Martin Kelly’s grandfather fought in the Highland Light Infantry in WWII; mine fought in the Royal Scots Fusiliers. I have in front of me the New Testament with which he was issued upon passing out of his infantry training school. On the inside cover is printed a fluttering British flag and a message from the King, together with the quotation:

“Be strong and be of good courage, for the Lord thy God is with thee whither-soever though goest.”

It is dated 19th March 1941.

My grandfather never uttered a word against his American comrades who began to join the war at the end of that year.

We should all show similar regard for our comrades and allies.
Alan Healy
Lanarkshire, United Kingdom

I agree with Scotty Uhrich. I am sick of the Europeans always downplaying the American effort in Europe in both WWI and WWII, and placing great emphasis on the Soviet Union’s role in defeating the German Army in WWII. Here are a few items to keep WWII in Europe in perspective.

While the Eastern Front was huge and took many German troops, the density of troops on the Western Front was much greater. The Eastern Front was also episodic, great offensives and then preparation for great offensives. The Western Front was a virtual non-stop battle from the Allied landing in Sicily to Normandy — except for a brief respite in the summer of 1944, which the Germans called the Miracle of the West.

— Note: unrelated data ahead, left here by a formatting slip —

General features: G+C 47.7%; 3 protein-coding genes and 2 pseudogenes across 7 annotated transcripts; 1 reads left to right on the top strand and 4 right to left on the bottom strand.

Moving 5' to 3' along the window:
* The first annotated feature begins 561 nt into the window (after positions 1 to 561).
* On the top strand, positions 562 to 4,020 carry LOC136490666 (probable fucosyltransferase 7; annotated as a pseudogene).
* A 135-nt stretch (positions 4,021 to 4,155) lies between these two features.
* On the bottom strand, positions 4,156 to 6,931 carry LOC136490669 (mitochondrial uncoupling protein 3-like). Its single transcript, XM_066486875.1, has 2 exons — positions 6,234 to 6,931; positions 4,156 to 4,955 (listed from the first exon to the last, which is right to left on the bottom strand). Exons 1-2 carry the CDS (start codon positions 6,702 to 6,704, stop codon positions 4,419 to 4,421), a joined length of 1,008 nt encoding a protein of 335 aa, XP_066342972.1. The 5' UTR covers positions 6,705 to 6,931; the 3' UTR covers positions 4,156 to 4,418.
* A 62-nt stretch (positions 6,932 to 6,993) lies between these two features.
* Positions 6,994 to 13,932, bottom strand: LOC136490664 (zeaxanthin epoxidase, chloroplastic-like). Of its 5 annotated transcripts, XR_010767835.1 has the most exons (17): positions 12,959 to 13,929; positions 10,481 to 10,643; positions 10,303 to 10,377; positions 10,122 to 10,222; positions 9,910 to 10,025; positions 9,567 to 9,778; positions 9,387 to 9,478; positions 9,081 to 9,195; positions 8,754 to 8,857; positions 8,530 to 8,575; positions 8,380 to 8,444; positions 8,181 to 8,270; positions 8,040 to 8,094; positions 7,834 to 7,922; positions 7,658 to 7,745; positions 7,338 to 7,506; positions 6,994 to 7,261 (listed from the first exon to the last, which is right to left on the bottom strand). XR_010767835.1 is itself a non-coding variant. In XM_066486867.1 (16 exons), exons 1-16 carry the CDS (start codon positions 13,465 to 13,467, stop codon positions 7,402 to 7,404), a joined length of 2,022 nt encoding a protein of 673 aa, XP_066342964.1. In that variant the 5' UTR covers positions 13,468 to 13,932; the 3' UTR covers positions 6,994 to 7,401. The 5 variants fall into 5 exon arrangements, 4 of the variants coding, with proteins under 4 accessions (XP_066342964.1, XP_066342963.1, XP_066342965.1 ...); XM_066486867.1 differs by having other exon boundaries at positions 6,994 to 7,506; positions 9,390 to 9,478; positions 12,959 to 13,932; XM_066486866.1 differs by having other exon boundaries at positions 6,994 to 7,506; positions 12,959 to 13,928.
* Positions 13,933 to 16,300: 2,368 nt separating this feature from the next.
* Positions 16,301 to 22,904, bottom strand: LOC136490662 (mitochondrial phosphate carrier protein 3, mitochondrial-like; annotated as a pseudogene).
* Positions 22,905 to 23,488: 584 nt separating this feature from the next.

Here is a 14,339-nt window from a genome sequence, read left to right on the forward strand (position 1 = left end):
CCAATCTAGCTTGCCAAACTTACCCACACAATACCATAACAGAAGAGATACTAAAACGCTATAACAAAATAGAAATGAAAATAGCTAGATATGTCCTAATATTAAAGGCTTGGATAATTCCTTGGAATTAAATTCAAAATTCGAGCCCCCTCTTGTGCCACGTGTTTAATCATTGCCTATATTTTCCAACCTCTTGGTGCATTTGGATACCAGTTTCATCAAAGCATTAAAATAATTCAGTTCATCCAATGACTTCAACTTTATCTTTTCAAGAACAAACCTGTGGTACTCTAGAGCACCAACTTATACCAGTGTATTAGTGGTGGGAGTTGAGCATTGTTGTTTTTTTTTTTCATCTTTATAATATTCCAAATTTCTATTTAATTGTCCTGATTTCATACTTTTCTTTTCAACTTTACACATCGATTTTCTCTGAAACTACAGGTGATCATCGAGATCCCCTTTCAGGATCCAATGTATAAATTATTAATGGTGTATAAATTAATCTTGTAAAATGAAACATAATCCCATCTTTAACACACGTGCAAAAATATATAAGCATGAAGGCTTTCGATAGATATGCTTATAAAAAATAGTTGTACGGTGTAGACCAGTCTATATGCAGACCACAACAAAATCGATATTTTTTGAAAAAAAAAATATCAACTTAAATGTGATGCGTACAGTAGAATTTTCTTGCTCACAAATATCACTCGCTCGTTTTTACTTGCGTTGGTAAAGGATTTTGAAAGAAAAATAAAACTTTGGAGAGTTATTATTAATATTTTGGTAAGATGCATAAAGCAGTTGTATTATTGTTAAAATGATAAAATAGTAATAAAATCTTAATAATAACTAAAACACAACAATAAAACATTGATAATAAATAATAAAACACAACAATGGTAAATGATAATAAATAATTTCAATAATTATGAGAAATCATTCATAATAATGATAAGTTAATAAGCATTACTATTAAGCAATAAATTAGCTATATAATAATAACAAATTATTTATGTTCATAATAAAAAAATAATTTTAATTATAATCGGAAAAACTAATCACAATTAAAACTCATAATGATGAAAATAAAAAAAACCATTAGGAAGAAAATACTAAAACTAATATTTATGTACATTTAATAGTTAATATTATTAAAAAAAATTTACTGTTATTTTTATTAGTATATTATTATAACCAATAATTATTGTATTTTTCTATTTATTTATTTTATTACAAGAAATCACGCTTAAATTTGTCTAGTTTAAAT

The German Generals who had fought on the Eastern Front couldn’t comprehend the constant bloodletting that was occurring — especially in France. The battle in the west never let up. Never. It consumed troops and munitions at a daily rate that was shocking to the German High Command. It was vastly different than what they were used to in fighting the Red Army.

One must also not forget the impact that came from the air war. The Germans were fighting a daily battle against Allied bombing that consumed not only material but civilians and airman. This threat grew to such proportions that it took the best and the brightest the Germans had — but to no avail. It drove home the point that Germany was losing the war more clearly than any other action the Allies took. As was the ground war in the west, the air war was constant. There was no let up; it blooded the Germans every day, week after week. It eventually made the German war machine a shambles. Moving men and equipment became a war in it self.

Stalin was the biggest advocate for a Western Front. He realized that the second front was needed if he was to tip the balance in his favor in the East and get control of Eastern Europe. He also knew that without the huge amount of aid he received from the U.S. in trucks, food, petroleum, locomotives, and ammunition, he would have had to conclude some sort of deal with Hitler–even if it was just to catch his breath.